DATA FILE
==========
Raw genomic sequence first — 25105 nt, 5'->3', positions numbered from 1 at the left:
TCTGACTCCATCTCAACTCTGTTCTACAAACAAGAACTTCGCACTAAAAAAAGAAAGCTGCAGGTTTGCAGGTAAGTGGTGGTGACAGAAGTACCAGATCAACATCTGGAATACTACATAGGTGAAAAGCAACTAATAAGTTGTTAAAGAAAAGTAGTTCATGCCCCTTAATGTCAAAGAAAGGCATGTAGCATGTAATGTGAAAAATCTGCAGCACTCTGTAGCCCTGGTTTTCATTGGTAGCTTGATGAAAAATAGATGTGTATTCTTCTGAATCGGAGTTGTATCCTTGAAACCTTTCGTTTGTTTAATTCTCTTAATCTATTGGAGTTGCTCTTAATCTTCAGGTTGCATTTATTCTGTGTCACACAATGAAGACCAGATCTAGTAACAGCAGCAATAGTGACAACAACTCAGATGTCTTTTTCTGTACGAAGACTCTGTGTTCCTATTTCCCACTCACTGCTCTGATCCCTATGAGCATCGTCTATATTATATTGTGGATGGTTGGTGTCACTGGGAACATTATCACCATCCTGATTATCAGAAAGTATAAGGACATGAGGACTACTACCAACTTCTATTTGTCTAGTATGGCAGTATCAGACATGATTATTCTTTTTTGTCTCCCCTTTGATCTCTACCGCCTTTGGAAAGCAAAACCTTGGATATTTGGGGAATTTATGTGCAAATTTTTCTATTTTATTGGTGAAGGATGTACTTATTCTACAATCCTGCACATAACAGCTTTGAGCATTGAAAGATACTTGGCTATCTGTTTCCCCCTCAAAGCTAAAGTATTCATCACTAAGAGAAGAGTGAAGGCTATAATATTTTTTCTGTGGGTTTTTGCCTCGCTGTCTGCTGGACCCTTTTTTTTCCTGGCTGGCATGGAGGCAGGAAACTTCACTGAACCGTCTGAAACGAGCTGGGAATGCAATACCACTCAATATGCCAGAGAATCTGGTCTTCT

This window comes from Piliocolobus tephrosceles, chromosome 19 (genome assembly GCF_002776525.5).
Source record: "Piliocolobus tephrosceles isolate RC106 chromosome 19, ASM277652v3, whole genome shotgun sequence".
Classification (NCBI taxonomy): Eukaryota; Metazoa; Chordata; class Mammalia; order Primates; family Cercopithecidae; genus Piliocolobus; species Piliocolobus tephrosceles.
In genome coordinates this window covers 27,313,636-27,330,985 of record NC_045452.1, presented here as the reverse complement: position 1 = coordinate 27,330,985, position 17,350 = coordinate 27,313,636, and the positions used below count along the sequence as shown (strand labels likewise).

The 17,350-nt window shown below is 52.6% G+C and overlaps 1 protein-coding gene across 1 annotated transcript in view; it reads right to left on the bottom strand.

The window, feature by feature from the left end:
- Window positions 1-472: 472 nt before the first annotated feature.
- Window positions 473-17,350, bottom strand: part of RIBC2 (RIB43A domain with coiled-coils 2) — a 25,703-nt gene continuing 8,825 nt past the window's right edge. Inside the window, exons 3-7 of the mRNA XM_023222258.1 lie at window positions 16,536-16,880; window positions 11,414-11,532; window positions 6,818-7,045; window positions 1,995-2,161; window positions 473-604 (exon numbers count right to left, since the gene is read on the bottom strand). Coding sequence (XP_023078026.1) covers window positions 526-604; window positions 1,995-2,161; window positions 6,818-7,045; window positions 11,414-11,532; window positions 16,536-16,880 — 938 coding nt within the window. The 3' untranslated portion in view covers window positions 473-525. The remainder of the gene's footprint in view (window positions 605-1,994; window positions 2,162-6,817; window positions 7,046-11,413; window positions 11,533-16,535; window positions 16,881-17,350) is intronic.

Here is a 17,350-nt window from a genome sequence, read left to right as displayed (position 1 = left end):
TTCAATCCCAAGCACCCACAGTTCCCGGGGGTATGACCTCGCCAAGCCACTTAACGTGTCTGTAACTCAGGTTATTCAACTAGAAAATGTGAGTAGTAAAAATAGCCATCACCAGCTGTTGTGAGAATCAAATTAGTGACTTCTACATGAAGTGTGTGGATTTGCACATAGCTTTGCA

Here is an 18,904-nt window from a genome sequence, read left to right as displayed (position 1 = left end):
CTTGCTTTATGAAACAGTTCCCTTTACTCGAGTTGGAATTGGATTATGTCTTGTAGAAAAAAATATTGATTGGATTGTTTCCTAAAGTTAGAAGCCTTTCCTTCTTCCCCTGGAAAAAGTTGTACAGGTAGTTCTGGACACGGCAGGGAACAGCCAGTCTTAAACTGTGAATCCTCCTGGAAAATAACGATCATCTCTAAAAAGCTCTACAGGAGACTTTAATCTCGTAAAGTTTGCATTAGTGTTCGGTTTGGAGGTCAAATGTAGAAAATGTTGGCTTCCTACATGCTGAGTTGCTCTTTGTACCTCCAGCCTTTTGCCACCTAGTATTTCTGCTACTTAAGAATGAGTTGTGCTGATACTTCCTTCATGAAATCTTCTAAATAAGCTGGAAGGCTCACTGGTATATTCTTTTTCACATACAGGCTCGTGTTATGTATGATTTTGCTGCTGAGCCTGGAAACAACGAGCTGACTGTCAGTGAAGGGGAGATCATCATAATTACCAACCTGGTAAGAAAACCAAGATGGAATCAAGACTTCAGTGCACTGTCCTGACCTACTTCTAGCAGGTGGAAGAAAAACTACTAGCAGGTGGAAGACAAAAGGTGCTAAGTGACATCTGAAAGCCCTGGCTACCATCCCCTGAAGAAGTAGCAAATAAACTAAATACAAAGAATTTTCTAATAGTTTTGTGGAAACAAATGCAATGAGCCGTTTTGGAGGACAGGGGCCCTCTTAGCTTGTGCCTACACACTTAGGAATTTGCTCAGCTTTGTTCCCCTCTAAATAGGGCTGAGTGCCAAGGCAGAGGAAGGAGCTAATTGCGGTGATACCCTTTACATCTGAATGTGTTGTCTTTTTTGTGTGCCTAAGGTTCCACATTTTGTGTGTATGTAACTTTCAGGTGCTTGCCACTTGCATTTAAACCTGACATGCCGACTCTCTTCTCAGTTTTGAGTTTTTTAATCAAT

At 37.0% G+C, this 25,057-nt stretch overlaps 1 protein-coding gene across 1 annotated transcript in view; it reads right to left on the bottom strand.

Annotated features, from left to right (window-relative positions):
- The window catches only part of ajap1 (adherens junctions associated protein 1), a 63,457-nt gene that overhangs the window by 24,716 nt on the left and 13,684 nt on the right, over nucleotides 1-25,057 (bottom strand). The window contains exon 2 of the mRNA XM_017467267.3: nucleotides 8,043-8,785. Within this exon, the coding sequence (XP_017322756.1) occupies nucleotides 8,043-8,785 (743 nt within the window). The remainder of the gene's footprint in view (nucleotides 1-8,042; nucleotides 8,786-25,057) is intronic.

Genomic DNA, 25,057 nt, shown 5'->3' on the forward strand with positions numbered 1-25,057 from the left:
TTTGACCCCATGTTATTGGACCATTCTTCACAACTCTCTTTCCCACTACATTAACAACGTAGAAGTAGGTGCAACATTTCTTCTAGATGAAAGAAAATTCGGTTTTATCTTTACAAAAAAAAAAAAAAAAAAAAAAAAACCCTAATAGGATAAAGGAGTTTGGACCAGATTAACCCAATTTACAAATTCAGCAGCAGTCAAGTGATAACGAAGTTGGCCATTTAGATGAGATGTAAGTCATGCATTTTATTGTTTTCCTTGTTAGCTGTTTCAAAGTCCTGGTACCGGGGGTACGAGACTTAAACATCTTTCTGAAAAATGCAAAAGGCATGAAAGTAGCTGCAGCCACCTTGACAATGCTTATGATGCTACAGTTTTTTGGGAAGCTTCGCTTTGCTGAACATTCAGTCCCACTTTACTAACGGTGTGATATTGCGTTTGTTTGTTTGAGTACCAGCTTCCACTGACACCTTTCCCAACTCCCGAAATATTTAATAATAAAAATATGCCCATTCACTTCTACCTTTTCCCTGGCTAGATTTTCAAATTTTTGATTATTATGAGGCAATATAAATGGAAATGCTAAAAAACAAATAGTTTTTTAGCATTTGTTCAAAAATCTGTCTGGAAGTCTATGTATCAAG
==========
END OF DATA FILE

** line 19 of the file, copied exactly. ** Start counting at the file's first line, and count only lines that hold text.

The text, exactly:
TTTGACCCCATGTTATTGGACCATTCTTCACAACTCTCTTTCCCACTACATTAACAACGTAGAAGTAGGTGCAACATTTCTTCTAGATGAAAGAAAATTCGGTTTTATCTTTACAAAAAAAAAAAAAAAAAAAAAAAAACCCTAATAGGATAAAGGAGTTTGGACCAGATTAACCCAATTTACAAATTCAGCAGCAGTCAAGTGATAACGAAGTTGGCCATTTAGATGAGATGTAAGTCATGCATTTTATTGTTTTCCTTGTTAGCTGTTTCAAAGTCCTGGTACCGGGGGTACGAGACTTAAACATCTTTCTGAAAAATGCAAAAGGCATGAAAGTAGCTGCAGCCACCTTGACAATGCTTATGATGCTACAGTTTTTTGGGAAGCTTCGCTTTGCTGAACATTCAGTCCCACTTTACTAACGGTGTGATATTGCGTTTGTTTGTTTGAGTACCAGCTTCCACTGACACCTTTCCCAACTCCCGAAATATTTAATAATAAAAATATGCCCATTCACTTCTACCTTTTCCCTGGCTAGATTTTCAAATTTTTGATTATTATGAGGCAATATAAATGGAAATGCTAAAAAACAAATAGTTTTTTAGCATTTGTTCAAAAATCTGTCTGGAAGTCTATGTATCAAG